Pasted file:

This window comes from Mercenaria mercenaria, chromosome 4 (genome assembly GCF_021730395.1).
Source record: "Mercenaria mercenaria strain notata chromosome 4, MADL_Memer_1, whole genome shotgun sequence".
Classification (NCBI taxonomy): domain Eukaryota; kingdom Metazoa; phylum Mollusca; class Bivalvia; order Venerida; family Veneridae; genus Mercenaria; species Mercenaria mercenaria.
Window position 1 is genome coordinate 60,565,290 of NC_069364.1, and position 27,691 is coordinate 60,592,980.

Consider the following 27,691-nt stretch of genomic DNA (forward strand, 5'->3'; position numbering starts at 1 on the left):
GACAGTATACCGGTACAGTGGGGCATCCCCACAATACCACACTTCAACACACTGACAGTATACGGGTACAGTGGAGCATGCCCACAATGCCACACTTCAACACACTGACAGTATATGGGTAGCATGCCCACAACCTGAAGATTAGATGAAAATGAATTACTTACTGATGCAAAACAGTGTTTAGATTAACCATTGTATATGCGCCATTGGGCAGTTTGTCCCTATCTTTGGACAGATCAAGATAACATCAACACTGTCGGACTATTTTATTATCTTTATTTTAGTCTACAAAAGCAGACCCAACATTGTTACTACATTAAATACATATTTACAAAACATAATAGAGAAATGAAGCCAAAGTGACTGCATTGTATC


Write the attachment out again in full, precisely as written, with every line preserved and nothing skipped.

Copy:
This window comes from Mercenaria mercenaria, chromosome 4 (genome assembly GCF_021730395.1).
Source record: "Mercenaria mercenaria strain notata chromosome 4, MADL_Memer_1, whole genome shotgun sequence".
Classification (NCBI taxonomy): domain Eukaryota; kingdom Metazoa; phylum Mollusca; class Bivalvia; order Venerida; family Veneridae; genus Mercenaria; species Mercenaria mercenaria.
Window position 1 is genome coordinate 60,565,290 of NC_069364.1, and position 27,691 is coordinate 60,592,980.

Consider the following 27,691-nt stretch of genomic DNA (forward strand, 5'->3'; position numbering starts at 1 on the left):
GACAGTATACCGGTACAGTGGGGCATCCCCACAATACCACACTTCAACACACTGACAGTATACGGGTACAGTGGAGCATGCCCACAATGCCACACTTCAACACACTGACAGTATATGGGTAGCATGCCCACAACCTGAAGATTAGATGAAAATGAATTACTTACTGATGCAAAACAGTGTTTAGATTAACCATTGTATATGCGCCATTGGGCAGTTTGTCCCTATCTTTGGACAGATCAAGATAACATCAACACTGTCGGACTATTTTATTATCTTTATTTTAGTCTACAAAAGCAGACCCAACATTGTTACTACATTAAATACATATTTACAAAACATAATAGAGAAATGAAGCCAAAGTGACTGCATTGTATC